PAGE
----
Evergreen British pop star Sir Cliff Richard - who turns 69 today (Oct. 14) - and his band the Shadows have moved almost 80,000 albums in three weeks, during their 50th anniversary farewell tour.

Live Nation says the tour has shifted 230,000 tickets and their last U.K. performance takes place at London's Wembley Arena on Oct. 23, with the tour then heading to Europe and, in 2010, South Africa and Australia.

"Reunited" (EMI), a collection of re-recordings of old hits, was issued to mark the tour and it has now climbed to No. 4 on the Official Charts Co's U.K. albums chart after three weeks with total U.K. sales of 78,000 up to the end of Oct. 10.

Sir Cliff has enjoyed a remarkable 51-year chart career, beginning with 1958's "Move It," and he went on to record various hits with the Shadows. But he almost counts as a youngster on the current album chart top 10, which also includes 81-year-old Andy Williams and 92-year-old Dame Vera Lynn. Barbra Streisand, 67, is at No. 1 with "Love is the Answer" (Sony Music Entertainment).

As reported in the current issue of Billboard, rock 'n' roll and pre-rock 'n' roll recordings are being successfully monetized in the U.K. thanks to TV advertising campaigns targeting older music fans.

However, Peter Duckworth, SVP commercial marketing and catalog at EMI, believes the Cliff and the Shadows reunion goes beyond such appeal. "Cliff and the Shadows together are from the rock 'n' roll era but the event of them reforming is not a rock 'n' roll event but a Cliff and the Shadows event," he says.

Nevertheless, the marketing has also been aimed at older fans, with TV advertising on soap operas and daytime TV, and the limited edition box set with jigsaw and bonus CD has proved popular. Duckworth says the jigsaw edition accounted for almost 20% of the 32,000 first week sales.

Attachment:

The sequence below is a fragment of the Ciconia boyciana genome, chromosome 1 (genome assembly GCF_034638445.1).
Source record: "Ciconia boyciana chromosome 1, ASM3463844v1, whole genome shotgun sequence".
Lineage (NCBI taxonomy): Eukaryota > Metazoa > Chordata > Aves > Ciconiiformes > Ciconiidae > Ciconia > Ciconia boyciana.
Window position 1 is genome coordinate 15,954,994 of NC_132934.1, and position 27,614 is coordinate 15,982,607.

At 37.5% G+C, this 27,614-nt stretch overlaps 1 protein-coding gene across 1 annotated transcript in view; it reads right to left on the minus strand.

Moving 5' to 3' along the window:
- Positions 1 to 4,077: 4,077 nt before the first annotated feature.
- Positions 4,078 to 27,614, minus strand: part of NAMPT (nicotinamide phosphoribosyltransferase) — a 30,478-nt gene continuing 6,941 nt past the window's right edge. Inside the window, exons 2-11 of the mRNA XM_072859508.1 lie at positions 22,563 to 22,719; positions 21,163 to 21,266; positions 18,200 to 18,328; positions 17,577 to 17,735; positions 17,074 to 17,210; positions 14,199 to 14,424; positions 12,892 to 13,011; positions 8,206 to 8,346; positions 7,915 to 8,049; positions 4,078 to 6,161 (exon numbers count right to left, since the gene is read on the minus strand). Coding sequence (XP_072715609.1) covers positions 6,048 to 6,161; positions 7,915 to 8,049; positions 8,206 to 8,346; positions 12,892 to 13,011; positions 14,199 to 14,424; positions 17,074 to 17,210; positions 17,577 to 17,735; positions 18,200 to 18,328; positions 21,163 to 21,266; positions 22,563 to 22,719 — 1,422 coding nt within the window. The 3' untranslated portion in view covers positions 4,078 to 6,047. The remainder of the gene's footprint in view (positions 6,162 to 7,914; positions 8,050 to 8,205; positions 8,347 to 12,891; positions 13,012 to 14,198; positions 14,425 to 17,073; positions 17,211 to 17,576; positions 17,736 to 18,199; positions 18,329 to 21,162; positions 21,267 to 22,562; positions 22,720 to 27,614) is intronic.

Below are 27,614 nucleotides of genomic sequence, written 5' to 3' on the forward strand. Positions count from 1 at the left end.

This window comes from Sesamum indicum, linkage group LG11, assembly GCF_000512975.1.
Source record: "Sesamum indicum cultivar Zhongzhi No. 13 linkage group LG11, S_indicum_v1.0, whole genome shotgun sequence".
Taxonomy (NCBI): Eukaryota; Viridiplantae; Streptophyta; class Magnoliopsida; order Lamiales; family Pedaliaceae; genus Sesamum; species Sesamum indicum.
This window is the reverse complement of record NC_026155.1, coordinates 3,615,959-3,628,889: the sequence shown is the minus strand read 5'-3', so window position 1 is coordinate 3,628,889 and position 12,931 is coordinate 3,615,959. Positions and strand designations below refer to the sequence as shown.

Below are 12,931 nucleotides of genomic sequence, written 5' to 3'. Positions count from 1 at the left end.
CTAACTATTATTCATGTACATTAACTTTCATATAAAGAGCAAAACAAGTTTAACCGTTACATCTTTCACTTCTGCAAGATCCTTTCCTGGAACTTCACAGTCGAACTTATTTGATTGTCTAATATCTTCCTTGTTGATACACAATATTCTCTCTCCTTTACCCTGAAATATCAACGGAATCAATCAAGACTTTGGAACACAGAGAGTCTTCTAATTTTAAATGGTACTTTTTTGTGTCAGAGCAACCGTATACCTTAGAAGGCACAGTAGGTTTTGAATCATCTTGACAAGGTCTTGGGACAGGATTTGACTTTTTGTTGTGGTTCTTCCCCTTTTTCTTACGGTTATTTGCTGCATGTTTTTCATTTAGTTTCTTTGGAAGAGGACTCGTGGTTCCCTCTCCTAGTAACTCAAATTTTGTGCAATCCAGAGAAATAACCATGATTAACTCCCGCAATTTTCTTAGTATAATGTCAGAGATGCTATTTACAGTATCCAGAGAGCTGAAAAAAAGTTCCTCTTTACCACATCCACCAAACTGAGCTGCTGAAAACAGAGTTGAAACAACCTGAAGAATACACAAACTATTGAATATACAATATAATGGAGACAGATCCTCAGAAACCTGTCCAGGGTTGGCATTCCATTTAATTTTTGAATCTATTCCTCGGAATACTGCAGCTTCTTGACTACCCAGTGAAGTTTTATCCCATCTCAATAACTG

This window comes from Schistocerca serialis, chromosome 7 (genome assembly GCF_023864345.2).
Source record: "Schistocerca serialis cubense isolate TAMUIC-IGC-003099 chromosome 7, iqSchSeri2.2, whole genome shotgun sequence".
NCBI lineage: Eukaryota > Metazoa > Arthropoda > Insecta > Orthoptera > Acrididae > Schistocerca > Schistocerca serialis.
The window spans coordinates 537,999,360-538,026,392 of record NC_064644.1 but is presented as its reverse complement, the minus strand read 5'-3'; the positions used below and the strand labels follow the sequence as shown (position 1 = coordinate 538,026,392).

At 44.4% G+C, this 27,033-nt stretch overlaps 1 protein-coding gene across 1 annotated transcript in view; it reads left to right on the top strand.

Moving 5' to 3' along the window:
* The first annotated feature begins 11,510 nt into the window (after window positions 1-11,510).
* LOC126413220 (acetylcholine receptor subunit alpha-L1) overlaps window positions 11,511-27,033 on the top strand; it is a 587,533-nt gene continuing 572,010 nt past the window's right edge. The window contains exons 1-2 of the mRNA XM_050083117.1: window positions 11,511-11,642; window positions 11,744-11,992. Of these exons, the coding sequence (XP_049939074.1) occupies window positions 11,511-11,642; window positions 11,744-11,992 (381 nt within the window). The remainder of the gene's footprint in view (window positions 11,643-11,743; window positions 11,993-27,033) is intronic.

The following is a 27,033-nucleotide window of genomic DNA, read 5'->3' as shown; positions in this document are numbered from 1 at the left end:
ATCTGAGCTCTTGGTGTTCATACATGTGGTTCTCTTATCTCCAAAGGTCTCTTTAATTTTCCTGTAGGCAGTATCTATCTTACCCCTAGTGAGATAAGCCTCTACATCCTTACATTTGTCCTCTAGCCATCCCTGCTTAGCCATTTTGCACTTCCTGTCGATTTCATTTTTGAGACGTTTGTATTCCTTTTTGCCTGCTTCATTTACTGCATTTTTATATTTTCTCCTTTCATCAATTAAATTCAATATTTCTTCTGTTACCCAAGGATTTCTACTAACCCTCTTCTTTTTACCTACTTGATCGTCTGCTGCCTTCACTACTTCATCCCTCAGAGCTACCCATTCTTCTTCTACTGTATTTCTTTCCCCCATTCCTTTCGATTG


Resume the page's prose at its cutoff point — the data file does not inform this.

"We wanted a product that would be ideal for a gift purchase and a fan purchase, with added value," he says. "The bonus EP, jigsaw, and box met these requirements." Older music fans' preference for physical product also explains why only 2% of first week sales were by download.

EMI has naturally marketed the album on the tour, including advertising in the tour program. The fanbase includes a postal database of 65,000 and an email database of 42,000.

Cliff Richard's manager Bill Latham, of the Cliff Richard Organisation, says the tour is going "incredibly well, from the word go box office was quite amazing." He adds that the album sales are an "excellent achievement."

"There is a huge loyal fanbase - that's where we begin - and the Shadows have their fanbase too," says Latham of the tour's 230,000-strong audience. "Thereafter our promotion is national and we try to pick up those who have fond memories. Every song is nostalgic, every one is a hit and very familiar. So the audience are singing along, it really is a trip down memory lane."

"Cliff always does an energetic show although there's no specific choreography this time which there normally is in a Cliff show," says Latham. "Cliff's energy levels supersede anything that's normal. It's good old '60s rock 'n' roll."

As for the farewell tour, that definitely just applies to Cliff Richard and the Shadows. "Cliff's not saying it's his last tour at all," says Latham. "It will be the last time Cliff and the Shadows tour together. He will be performing again."

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